At the hospital, Capone took over while surgeons removed the bullets in Torrio's raw body. The hospital was a dangerous place for a gangster. The security was rotten, so Capone arranged for Torrio's security on his own, which included Al sleeping in his room on a cot making sure that his beloved mentor was safe.

Four weeks later, Torrio shocked everyone by appearing in court to face the charges on the Sieben Brewery raid. The frail, shaken man pleaded guilty and was given a sentence of nine months. Things could have been much worse. He became close friends with the sheriff, who made sure that there were no more assassination attempts while he was in jail, and was treated like a privileged gentleman.

But things would never be the same for Torrio. He wanted out of this life of violence. He wanted to retire and live quietly on his substantial earnings. He called Al to the jail in Waukegan in March of 1925 and told him that he was retiring from the Chicago rackets and going to live abroad. Torrio was turning over his vast assets to Al and the rest of the Capone brothers. It was an amazing legacy: nightclubs, whorehouses, gambling joints, breweries and speakeasies. Capone's power increased immensely.

Shortly after he took over Johnny Torrio's empire, it was clear that his new status had changed Al Capone.  He was a major force now in the Chicago underworld.  To underscore his rise in the world, he moved his headquarters to the Metropole Hotel.  His luxurious suite of five rooms cost $1,500 per day.  He went from near obscurity to cultivated visibility.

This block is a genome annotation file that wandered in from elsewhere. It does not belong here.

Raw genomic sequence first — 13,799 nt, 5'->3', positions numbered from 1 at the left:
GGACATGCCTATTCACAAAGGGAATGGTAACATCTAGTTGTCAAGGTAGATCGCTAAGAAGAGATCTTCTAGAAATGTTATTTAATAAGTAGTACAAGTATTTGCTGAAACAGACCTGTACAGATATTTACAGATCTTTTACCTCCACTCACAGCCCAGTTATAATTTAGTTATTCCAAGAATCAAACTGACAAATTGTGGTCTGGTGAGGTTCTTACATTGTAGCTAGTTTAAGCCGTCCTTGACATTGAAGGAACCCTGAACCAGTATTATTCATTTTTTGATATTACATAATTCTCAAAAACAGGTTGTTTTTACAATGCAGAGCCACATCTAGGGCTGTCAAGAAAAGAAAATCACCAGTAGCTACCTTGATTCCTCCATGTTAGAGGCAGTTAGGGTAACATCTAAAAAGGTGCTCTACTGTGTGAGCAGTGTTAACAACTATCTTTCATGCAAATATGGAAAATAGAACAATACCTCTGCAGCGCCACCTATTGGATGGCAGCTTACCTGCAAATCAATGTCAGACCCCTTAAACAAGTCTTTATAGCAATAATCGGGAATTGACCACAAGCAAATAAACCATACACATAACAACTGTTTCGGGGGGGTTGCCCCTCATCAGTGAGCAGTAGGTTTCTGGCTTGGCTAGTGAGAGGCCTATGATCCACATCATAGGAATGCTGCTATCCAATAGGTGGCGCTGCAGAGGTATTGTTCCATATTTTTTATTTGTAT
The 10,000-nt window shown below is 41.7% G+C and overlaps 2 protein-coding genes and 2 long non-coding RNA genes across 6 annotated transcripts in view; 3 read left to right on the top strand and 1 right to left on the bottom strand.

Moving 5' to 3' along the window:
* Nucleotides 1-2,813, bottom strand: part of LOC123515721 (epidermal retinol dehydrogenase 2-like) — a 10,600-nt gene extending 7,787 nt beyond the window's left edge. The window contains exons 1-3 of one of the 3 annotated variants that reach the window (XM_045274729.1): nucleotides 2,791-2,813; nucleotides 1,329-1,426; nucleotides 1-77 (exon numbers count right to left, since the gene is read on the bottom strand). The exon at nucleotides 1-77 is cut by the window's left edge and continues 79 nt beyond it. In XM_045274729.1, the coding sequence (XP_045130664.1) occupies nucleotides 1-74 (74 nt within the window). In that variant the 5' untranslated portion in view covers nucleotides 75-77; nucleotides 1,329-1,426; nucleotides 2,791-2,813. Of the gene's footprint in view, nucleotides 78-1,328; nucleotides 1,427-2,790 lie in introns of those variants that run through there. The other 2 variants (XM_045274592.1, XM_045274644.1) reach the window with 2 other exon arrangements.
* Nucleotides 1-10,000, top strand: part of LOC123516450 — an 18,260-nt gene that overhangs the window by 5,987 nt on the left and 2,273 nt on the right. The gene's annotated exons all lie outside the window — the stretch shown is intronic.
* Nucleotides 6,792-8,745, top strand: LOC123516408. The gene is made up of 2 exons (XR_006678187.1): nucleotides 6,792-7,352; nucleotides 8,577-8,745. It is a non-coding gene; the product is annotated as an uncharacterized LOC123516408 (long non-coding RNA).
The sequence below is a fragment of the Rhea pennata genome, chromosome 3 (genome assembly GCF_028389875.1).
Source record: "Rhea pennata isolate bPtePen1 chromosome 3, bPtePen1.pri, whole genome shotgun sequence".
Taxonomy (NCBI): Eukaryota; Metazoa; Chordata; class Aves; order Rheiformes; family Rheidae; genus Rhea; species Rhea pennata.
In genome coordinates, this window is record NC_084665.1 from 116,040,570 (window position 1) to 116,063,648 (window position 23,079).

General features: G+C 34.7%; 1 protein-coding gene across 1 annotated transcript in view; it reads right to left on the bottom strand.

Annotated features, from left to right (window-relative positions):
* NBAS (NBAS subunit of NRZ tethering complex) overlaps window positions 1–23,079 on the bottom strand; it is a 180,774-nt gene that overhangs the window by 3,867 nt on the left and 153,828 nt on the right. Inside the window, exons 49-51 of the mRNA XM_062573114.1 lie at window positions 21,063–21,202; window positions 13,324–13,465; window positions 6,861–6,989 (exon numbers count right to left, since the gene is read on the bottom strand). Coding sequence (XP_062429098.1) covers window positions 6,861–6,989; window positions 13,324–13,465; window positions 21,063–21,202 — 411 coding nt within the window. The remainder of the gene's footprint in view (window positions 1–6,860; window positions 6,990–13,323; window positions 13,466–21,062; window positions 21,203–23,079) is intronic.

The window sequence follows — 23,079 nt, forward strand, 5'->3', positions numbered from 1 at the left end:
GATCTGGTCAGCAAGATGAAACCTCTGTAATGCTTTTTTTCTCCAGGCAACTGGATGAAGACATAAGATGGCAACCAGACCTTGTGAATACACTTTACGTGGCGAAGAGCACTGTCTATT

His friendship with newspaper editor Harry Read convinced Capone that he should behave like the prominent figure he was.  "Quit hiding," Read told him.   "Be nice to people."  Capone became visible at the opera, at sporting events and charitable functions.  He was an important member of the community:   friendly, generous, successful, supplying a throng of thirsty customers.   In an era where most of the adult population drank bootleg alcohol, the bootlegger seemed almost respectable.

According to Bergreen, "buying favorable publicity was only half the game.   Political influence was the other...Almost every day he drove to the complex that served as both City Hall and the county building. He did all he could to make himself seem available, a man with nothing to fear.  Always beautifully dressed, quiet, another political fixer going about his daily rounds.  Capone's political flair, his urge to be seen in public, was unique among racketeers, who as a rule abhorred publicity."

In December of 1925, Al took his son to New York for surgery to relieve his chronic ear infections.  Al was devoted to his only child and the boy's poor health constantly preyed on his mind.  Capone used the visit to New York to transact some business with his old boss Frankie Yale.  The subject was imported whiskey which was always in short supply since it had to be smuggled over the Canadian border.  It was easier for Yale to get whiskey into New York than it was for Capone to get whiskey into Chicago , so Yale had an oversupply.  They worked out a deal and Capone would figure out how to get the whiskey from New York to Chicago . 

Yale invited Al to a Christmas Day party at the Adonis Social and Athletic Club, a fancy name for a  Brooklyn speakeasy.  Yale was tipped off that rival gangster Richard "Peg-Leg" Lonergan was going to crash the party with a bunch of his thugs.  Yale wanted to cancel the party, but Capone insisted the celebration go forward.

Capone planned a surprise of his own.  When Lonergan's men came to the club around 3 A.M. they were insulting and obnoxious.  Capone gave the signal and all hell broke loose.  Lonergan and his men didn't even have time to draw their guns they were so surprised at the well-orchestrated attack.